Sixteen charts were missing and unavailable for review, and if we assume that all were recognized abuse, then the proportion of missed abuse would decrease only to 54 (19.1%) of 274. Of the 139 initial visits that occurred outside HSC, 3 of 45 of the missed and 15 of 94 of the recognized first physician visit documents were not available for detailed review. In 2 (0.8%) of the 258 cases, the initial clinical setting could not be determined. In 16 (6.2%) cases, it was uncertain whether an injury was reported. Forty (15.5%) had living status of parents unavailable. Finally, a postal code was not recorded for 49 (19.0%) cases. Sensitivity analyses with and without imputed data for these missing variables were performed and did not reveal any significant differences; therefore, only unimputed results are presented.
This study is the first to report the frequency of delayed recognition of abusive fractures in children. One fifth of children with abusive fractures were missed at initial physician visits, which is comparable to that reported for other types of abuse12,19; however, we do not know how many cases of abusive fractures are never detected. We also found that boys, children who present to a nonpediatric ED or a primary care setting, and/or those with an extremity fracture seem to be at the highest risk of the abusive etiology of the fracture escaping of detection by a physician at an initial visit.
In ∼17% of missed abuse cases, children sustained repeat injuries between their initial visit and their eventual diagnosis of abuse; previously missed fractures that led to serious abusive injuries were also found by Oral et al.28 The skeletal survey that was performed during subsequent visits may have a major impact on the correct diagnosis. In this study, two thirds of patients had healing fractures identified on the survey, and this is higher than that reported previously.5,22 This highlights the importance of having a low threshold to consider a skeletal survey for children who may be at risk for abuse5,14,22 before dismissing the fractures as accidental.
In the 54 missed cases, approximately one third of the fractures were not detected on the initial radiographs by front-line physicians in a country where immediate radiology interpretations are not routine practice in the ED or office setting. Pediatricians have limited skills in the recognition of fractures on radiographs.29 This is true particularly of skull fractures,30 and identification of this type of fracture, especially in very young infants, may prompt the physician to assess for other maltreatment risk factors.31 This study suggests that front-line physicians should strongly consider consulting a radiologist when the presence of a fracture may lead to increased suspicion of abuse.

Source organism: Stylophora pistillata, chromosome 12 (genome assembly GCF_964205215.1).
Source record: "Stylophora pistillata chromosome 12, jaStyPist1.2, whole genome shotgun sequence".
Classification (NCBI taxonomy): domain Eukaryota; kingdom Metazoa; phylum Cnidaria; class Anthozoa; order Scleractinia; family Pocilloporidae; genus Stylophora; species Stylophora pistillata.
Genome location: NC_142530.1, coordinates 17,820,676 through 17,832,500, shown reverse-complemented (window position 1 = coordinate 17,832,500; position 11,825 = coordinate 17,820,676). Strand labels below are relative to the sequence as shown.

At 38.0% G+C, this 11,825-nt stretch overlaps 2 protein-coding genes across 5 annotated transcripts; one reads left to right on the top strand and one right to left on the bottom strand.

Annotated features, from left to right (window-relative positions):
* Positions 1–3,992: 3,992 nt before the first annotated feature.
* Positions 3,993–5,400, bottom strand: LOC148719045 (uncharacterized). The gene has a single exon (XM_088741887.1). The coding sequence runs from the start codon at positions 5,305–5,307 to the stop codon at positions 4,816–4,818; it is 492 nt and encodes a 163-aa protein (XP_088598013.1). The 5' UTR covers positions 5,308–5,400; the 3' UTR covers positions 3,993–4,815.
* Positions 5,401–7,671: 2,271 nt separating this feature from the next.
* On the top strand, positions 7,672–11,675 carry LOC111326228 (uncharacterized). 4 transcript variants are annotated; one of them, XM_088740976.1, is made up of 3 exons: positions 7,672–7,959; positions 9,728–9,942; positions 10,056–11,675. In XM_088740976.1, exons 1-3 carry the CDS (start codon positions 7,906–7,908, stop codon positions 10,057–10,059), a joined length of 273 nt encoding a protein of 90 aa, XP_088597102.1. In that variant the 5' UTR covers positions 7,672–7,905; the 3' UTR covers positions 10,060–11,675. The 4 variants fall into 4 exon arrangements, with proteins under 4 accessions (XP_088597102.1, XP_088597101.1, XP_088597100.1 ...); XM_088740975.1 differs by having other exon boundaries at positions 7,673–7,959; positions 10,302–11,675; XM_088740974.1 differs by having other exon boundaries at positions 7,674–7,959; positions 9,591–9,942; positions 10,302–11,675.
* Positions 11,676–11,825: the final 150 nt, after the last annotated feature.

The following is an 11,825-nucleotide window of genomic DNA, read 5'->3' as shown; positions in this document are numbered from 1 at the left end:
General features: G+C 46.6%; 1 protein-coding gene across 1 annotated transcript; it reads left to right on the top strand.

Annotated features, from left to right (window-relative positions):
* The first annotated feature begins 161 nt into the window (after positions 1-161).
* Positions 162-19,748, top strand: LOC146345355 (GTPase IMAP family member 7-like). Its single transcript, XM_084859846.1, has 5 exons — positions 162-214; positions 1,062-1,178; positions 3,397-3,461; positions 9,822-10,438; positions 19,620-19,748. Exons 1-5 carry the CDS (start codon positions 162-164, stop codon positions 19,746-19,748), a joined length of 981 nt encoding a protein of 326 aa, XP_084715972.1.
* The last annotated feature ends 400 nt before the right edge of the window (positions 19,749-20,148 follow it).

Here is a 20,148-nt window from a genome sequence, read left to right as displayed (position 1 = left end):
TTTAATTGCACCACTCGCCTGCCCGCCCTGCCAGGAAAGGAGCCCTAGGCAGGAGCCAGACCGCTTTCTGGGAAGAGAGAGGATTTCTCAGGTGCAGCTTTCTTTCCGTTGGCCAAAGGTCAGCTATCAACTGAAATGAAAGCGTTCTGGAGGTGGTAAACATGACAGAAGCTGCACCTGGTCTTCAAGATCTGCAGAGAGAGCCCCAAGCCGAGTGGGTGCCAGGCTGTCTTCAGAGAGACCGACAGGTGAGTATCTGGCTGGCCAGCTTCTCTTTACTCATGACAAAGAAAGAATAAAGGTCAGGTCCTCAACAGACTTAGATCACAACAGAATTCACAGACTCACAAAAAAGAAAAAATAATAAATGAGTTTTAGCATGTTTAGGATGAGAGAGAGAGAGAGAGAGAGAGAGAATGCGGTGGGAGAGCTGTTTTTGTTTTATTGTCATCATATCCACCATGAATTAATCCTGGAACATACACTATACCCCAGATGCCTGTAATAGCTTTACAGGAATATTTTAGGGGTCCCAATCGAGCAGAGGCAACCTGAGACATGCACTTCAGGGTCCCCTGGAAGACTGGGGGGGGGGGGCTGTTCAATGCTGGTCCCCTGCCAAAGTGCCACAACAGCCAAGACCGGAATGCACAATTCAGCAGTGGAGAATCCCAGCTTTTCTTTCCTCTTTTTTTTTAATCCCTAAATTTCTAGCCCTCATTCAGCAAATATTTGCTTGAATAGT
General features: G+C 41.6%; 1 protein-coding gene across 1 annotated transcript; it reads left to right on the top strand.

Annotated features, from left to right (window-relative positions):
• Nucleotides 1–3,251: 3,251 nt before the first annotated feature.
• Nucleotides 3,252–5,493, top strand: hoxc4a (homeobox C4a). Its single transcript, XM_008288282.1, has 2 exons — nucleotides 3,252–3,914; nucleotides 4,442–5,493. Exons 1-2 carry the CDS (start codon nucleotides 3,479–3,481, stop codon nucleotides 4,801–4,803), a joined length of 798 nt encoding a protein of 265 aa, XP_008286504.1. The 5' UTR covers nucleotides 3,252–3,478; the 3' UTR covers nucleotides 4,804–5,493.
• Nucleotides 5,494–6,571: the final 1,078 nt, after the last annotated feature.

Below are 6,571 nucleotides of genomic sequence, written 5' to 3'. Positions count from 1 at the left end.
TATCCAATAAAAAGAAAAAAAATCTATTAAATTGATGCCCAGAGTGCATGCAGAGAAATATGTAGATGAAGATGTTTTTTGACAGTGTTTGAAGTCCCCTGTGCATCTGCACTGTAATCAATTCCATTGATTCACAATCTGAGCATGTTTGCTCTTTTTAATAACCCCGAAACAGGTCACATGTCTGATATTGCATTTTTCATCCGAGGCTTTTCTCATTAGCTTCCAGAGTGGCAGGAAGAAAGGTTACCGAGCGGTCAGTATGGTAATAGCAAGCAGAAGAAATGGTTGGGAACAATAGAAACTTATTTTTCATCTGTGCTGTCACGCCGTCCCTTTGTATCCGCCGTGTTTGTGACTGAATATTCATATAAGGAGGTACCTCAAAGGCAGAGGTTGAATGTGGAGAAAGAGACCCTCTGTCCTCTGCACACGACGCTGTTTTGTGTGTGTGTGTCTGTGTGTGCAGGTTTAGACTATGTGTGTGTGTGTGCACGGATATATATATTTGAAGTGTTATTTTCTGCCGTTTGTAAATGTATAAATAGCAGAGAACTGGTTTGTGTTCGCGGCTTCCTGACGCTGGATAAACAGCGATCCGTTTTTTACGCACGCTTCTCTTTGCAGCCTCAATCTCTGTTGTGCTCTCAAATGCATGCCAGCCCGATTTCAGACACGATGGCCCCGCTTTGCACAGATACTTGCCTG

In our study, abuse was more likely to be missed when a child presented to a general ED or primary care setting. These results support those by Trokel et al,23 who found lower rates of abuse in patients who had traumatic brain injury or femur fracture and presented to general hospitals compared with their pediatric counterparts. This could suggest that abuse may be missed in these settings. Clinicians who work in these areas may lack expertise in the recognition of abuse-related fractures despite the presence of indicators for abuse.1,2,32 This research supports the need for quality improvement programs at general hospitals and primary care settings.
Children with extremity shaft fractures caused by abuse were also found to be at increased risk for having physicians attribute their injuries to accidental causes. Although extremity fractures are the most common skeletal injuries that occur in abused children,2 radiology literature demonstrates that these injuries also have the lowest specificity for abuse.14 No fracture on its own can distinguish an accidental from a nonaccidental trauma,31 but the likelihood of abuse increases when there is a fracture in a nonambulatory child and when the fracture type includes the femur or humerus in infants who are younger than 18 months.31,33,34 Indeed, in this study, these types of fractures in nonambulatory children were commonly seen in cases for which abuse was missed. In addition, many of the missed extremity fractures had associated risk factors for abuse that were not adequately screened for at the initial physician visit; therefore, the possibility of abuse should be carefully considered for children with extremity fractures, and associated risk factors should be excluded.
An abuse-related fracture was almost twice as likely to be missed in a boy versus a girl. Although the reason for this is unclear, injuries in general occur more often in boys,35 which may bias a clinician in assuming that the cause of a fracture is accidental.